One family in North Florida pays  about $12 bucks a foot (per month) at a marina. so, for a 32’ boat its about $400 buck a month. Add to that a pump-out fee of $60 if you’re not in a marina with free pump out and the price could run $520 to $640 a month.

A man in Apalachicola pays $400 a month for his 50’ houseboat to tie up at a dock.  This includes electricity and water.

On Lake Norris in Tennessee it will cost between $250 and $450 a month and there is a waiting list everywhere.  This doesn’t include electricity or pump-outs. You can get  a yearly pump-out contract for about $400 to $500 and the dock usually supplies the water.

At the Gangplank Marina in Washington,DC it will cost you about $12 bucks a month per foot on a yearly basis, plus electricity. Liveaboards will be charged an additional $150 a month for pump-out and use fees. So, a 32’ boat will cost about $535. Not bad for a view of the Washington Monument. (2013 prices)

This is a sample of the  costs at marinas and docks. It doesn’t include the cost of insurance. Just like a home, a boat should have insurance. This insurance can run  $1,500 bucks a year for small size building a houseboatboat. Some insurance companies offer boat insurance as part of a larger package, so check with your homeowner’s insurance company first.  This is a cost that will have to be added into your monthly costs. While it is true that boat insurance is not required, most marinas will require it. They don’t want you puttering in and around their million dollar yachts without the insurance to pay for the damage.

Do You Need Boat Insurance ?

Boat insurance is an interesting subject.  Many people have reported that they simply don’t carry it. Many folks sailing  the Pacific and the Caribbean  opt to carry none. It eventually boils down to two questions,

1. can you afford to lose the value of your boat  without insurance? As in “nothing left showing but bubbles”?

2. do the marinas you frequent require you to carry insurance? Most  larger ones do.

Some folks report that they were quoted as much as 20% of the boats value for a years insurance. Most people would definitely think twice about that price.

building a houseboatTo sum it all up, if you add all these costs together it can easily cost $750 and more a month to live full-time on a boat or a houseboat. this is not exactly cheap but its not expensive either. But, if you desire different and  possibly interesting lifestyle it is a great alternative to sitting in your 2 bedroom condo looking out the window for the mailman to go by.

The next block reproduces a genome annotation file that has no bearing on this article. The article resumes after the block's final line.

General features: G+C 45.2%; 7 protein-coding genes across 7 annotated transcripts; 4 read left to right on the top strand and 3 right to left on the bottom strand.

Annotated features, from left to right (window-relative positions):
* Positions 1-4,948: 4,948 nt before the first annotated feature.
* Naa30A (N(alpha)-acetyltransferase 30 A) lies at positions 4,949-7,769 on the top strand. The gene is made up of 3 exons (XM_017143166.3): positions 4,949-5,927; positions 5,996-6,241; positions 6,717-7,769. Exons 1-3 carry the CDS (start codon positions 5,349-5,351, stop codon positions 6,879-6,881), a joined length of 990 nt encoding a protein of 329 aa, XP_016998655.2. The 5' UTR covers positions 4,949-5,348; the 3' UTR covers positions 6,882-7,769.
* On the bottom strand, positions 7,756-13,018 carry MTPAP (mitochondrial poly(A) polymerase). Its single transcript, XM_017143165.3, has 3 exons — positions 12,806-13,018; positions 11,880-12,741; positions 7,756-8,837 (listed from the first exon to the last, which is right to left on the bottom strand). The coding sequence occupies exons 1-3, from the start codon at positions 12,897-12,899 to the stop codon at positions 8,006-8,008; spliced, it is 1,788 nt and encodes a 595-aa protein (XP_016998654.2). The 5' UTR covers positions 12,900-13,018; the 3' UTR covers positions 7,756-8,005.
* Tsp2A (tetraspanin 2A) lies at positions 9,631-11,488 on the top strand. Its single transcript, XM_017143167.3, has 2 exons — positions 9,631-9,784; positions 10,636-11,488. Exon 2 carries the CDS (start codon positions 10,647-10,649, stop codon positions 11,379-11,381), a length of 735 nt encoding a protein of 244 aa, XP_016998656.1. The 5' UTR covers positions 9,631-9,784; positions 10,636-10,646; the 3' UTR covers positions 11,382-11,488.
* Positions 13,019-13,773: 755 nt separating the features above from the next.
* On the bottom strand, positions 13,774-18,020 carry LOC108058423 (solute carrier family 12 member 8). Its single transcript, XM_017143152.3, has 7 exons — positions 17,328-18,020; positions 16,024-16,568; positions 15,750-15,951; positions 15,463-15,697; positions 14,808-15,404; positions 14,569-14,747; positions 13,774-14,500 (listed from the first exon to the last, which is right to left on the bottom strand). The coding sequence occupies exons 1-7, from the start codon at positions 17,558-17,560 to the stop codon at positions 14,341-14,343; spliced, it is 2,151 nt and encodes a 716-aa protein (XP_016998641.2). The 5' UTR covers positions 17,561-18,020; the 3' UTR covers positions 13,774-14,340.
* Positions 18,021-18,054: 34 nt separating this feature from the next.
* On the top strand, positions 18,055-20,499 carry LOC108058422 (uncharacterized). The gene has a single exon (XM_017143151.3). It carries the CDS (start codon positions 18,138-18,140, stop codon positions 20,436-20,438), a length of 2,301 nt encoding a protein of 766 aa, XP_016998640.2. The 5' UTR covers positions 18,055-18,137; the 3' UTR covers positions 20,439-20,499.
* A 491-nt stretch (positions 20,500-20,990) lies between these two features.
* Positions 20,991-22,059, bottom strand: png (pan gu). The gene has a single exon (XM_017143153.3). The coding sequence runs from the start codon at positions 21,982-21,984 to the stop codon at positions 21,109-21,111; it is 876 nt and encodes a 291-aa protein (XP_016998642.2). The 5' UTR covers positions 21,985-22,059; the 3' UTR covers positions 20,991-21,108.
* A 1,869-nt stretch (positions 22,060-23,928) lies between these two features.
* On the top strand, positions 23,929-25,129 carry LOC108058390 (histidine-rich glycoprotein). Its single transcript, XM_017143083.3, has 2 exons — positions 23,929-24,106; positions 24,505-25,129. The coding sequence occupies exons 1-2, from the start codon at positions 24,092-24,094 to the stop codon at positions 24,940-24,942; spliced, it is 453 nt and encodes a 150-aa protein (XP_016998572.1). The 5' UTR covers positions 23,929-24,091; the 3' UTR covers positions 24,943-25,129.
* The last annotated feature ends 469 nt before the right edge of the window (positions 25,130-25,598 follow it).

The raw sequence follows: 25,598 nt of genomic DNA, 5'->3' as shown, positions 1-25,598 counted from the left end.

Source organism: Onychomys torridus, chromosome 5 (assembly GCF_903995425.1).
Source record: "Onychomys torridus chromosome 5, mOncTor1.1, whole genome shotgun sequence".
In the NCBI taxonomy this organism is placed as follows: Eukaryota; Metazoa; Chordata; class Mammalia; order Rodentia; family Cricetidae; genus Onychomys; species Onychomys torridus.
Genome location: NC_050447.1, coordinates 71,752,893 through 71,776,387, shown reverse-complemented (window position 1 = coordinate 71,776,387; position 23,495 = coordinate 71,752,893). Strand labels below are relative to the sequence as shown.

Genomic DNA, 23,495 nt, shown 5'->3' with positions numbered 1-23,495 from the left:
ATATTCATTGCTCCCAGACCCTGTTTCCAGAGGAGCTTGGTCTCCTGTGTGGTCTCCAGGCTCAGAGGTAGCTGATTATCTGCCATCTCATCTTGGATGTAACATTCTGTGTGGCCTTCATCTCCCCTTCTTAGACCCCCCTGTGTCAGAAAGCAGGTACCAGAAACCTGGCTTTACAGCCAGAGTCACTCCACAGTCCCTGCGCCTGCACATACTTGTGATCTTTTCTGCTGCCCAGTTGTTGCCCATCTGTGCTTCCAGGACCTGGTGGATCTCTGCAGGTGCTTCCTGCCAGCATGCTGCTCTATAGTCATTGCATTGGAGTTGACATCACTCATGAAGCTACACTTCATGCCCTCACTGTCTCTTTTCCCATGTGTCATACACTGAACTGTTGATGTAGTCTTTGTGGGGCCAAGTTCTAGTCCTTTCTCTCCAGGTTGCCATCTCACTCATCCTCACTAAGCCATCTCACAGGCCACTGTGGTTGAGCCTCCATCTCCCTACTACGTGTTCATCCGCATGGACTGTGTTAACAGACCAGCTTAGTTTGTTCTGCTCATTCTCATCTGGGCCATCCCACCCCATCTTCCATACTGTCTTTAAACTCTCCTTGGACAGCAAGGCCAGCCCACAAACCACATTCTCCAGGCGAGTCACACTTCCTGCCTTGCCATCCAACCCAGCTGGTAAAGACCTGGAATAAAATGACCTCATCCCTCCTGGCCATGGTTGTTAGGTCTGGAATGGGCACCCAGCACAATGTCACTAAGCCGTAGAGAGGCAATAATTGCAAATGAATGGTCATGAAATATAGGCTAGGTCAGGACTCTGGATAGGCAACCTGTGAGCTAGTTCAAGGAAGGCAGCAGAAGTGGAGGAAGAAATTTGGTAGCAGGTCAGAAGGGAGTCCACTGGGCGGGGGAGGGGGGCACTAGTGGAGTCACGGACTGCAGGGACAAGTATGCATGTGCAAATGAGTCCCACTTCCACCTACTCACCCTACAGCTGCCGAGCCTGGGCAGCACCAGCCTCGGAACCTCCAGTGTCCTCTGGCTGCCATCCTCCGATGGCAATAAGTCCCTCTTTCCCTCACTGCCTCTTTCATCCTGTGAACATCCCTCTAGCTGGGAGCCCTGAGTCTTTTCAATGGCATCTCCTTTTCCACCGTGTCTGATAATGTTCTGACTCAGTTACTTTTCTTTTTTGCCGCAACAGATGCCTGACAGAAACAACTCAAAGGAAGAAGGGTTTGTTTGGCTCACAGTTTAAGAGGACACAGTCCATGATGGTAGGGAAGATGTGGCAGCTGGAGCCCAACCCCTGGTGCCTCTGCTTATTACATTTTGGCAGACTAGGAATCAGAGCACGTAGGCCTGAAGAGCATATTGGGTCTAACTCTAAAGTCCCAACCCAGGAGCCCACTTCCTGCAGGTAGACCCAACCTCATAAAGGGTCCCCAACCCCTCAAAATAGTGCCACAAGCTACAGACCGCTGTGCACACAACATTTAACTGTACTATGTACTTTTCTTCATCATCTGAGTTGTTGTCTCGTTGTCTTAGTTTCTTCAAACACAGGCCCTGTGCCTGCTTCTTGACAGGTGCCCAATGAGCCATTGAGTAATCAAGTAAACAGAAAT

Most boat owners who live full-time will tell you that they don’t do it to save money, they do it because they love boats and the lifestyle. For more on houseboat insurance read Insurance

If you desire to learn from a current full-time boater on a small sailboat check out: shantyboat-retirement-home.blogspot.com/

 ( for more on regular boat plans )

   (  Extra: read about houseboats near Washington, DC  )boat x


Comments

Building a Houseboat — 2 Comments

  1. I guess I had better keep working till I drop as I can’t afford the rent at marinas living mostly on social security when I retire. I’m only going to get around $900.00 per month at age 62 . I’m 60 now. I was planning on getting a houseboat built slowly and when finished retire to the water. Oh well I do appreciate the info. though. I had thought perhaps a nice catamaran to sail around in and live on the hook. Actually I wanted to build whatever I build to be self sufficient enough that I would not have to be at a marina all the time. Possible ???

    • I’ve given that a lot of thought too. Honestly, a boat is probably not the way to go if your funds are low. Any little maintenance problem can balloon into an expensive pull-out and marina charges, materials etc. If my funds were as low as you are talking, I would consider an RV Park, or a small apartment, on a main road near a medium size city. They usually have low to no cost bus travel for seniors and that would save you needing a car. Living on the hook is often touted on blogs as being such a cheap way to live, but usually by folks with big retirement plans. when you get a chance read my post at http://www.seniorsabroad.com/before-you-move-to-ecuador